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Don't make this crucial college admissions mistake!

 

 

Yesterday, a woman called us, fraught with a dilemma. Her daughter had gotten into her top choice college. So, what was the problem? Well, they applied for financial aid, and they didn't get enough money from the school.

 

She asked if there was a way to get the college to cough up more cash. Normally, I would have said yes, there are a few things we can try.

 

Unfortunately, she then dropped a bomb. Her daughter had applied Early Decision. She thought that since they were a minority ethnicity, it would guarantee more aid.

 

It was too late, I'm sorry, I told her. I couldn't help. I wished she had called us a few months ago so I could have advised them not to make this crucial mistake.

 

You see, when you apply to a college Early Decision, you are already making the decision. Hence the name. You are affirming, in writing, that if the college accepts you, you will attend and withdraw your application to all other colleges. 

 

Colleges really like this. They like commitment. It's tuition dollars they can bank on. They know you're interested, and they know they can count on you to attend. Therefore, they're more willing to accept you. That's why Early Decision acceptance rates are so high.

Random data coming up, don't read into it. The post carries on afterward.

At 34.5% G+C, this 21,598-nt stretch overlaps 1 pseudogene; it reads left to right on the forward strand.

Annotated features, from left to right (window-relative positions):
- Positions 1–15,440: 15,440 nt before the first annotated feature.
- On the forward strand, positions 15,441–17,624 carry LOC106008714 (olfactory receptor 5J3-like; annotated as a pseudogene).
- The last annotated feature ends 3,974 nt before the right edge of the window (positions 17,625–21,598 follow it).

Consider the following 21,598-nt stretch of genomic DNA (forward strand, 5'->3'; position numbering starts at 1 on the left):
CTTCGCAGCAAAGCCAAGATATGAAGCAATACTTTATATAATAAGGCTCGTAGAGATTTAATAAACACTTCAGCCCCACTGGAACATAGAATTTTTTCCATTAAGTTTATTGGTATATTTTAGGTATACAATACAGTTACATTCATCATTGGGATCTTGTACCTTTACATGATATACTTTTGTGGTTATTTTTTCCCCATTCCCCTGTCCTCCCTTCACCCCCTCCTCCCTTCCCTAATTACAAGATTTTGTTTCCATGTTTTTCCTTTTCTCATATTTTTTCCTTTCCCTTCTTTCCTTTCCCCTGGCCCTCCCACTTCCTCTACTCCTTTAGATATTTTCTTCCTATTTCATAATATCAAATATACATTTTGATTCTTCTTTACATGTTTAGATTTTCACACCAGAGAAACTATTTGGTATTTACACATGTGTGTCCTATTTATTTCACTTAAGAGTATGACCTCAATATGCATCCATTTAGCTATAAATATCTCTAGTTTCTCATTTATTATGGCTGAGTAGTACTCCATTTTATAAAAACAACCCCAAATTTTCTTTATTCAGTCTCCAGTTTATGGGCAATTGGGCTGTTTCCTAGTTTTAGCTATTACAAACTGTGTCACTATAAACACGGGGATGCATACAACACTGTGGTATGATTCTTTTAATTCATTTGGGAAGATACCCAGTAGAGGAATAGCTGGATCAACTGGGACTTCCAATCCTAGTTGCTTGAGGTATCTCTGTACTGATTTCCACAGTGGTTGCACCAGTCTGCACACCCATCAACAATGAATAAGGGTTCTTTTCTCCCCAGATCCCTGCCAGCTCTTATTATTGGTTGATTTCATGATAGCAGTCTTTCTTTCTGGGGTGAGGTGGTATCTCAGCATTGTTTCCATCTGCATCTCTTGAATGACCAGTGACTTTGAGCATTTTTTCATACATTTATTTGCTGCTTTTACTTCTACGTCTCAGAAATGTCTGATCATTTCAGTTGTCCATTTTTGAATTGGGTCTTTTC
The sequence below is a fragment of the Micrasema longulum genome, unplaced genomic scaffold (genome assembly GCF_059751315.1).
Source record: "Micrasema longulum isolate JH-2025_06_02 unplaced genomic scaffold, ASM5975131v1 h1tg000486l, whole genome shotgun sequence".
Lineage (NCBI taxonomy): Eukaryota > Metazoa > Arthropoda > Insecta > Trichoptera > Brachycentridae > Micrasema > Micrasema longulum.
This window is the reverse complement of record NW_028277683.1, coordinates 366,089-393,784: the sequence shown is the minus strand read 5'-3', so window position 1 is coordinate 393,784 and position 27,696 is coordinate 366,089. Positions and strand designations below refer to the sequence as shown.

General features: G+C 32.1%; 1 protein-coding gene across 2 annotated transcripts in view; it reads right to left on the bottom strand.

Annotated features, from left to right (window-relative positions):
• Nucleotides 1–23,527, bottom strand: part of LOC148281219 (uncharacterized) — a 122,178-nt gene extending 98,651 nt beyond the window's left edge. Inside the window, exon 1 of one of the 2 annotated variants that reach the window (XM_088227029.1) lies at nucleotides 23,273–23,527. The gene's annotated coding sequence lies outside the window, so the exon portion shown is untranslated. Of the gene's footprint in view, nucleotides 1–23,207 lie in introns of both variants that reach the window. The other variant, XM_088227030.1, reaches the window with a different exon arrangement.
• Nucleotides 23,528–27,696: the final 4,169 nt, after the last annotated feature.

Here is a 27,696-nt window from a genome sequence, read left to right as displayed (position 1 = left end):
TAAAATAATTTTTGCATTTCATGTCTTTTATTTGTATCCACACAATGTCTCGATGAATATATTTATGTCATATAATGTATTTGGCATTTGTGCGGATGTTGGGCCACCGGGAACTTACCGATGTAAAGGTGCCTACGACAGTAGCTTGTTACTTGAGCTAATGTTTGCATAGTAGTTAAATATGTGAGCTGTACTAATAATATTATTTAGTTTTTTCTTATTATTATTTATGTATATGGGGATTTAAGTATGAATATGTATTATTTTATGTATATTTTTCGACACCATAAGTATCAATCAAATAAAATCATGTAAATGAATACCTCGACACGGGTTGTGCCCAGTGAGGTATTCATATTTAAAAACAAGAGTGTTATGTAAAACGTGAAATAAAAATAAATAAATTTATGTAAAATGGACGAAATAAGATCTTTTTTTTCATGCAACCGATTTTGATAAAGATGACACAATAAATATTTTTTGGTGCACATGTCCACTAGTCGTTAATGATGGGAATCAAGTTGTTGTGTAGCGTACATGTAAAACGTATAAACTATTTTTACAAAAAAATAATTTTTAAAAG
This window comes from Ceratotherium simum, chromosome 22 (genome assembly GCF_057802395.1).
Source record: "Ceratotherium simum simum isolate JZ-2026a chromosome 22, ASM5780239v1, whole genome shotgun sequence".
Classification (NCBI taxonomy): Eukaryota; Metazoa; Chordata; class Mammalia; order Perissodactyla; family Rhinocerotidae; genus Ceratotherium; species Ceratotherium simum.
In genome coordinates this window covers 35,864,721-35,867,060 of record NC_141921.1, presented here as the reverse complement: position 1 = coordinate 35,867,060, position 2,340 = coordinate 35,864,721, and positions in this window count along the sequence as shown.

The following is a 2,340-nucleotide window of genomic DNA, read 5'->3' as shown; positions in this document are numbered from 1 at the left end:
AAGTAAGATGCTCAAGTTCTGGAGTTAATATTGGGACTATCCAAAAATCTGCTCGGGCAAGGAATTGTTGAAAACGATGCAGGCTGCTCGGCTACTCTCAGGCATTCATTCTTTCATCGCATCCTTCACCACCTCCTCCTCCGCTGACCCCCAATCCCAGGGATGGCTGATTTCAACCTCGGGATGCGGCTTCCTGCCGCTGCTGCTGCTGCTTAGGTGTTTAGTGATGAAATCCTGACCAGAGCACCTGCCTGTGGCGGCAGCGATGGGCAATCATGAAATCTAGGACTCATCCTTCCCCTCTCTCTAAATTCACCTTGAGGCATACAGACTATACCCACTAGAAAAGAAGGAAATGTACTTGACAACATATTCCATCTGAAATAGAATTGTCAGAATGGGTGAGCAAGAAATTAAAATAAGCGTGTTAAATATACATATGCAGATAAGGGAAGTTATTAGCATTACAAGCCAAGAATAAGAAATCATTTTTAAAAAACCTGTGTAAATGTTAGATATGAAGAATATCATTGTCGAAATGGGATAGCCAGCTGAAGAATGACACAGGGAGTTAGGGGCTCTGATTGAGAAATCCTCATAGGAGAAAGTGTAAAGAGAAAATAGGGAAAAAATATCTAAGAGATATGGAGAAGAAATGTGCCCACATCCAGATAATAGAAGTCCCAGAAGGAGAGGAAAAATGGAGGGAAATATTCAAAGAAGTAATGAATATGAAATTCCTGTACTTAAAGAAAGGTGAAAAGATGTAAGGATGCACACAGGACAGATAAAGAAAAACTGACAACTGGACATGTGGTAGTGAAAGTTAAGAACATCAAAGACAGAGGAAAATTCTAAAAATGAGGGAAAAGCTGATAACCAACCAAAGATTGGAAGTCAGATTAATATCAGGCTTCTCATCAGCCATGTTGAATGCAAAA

That's also why Early Decision applicants don't get offered a lot of money. The college doesn't feel the need to persuade you any further. You've already made the decision, after all.

 

The only option for this student is to tell the college she's financially unable to attend - the only way to sever the contract. She will have to give up the acceptance offer and her dream of attending this school. She may try to apply again as a transfer next year, but her chances of acceptance will be much slimmer, especially since it's a competitive college.

 

The moral of this story is as follows: Remember that colleges are businesses. They accept students based on their own needs, not the student's. If you're not 100% sure of your financial status, don't give them 100% assurance that you'll attend, because it will backfire. On top of that, Affirmative Action isn't just based on the color of your skin, but your financial status, something many colleges without billion-dollar endowments are forced to consider more heavily.

 

In addition, don't go through the college admissions process blind! What sounds like a great idea - taking advantage of the higher acceptance rates that early applications give - can work against you if you don't consider all the factors carefully. That's why you should contact us and check out our College Coaching programs before you plan to submit anything. Otherwise, we might not be able to help!

 

 

 

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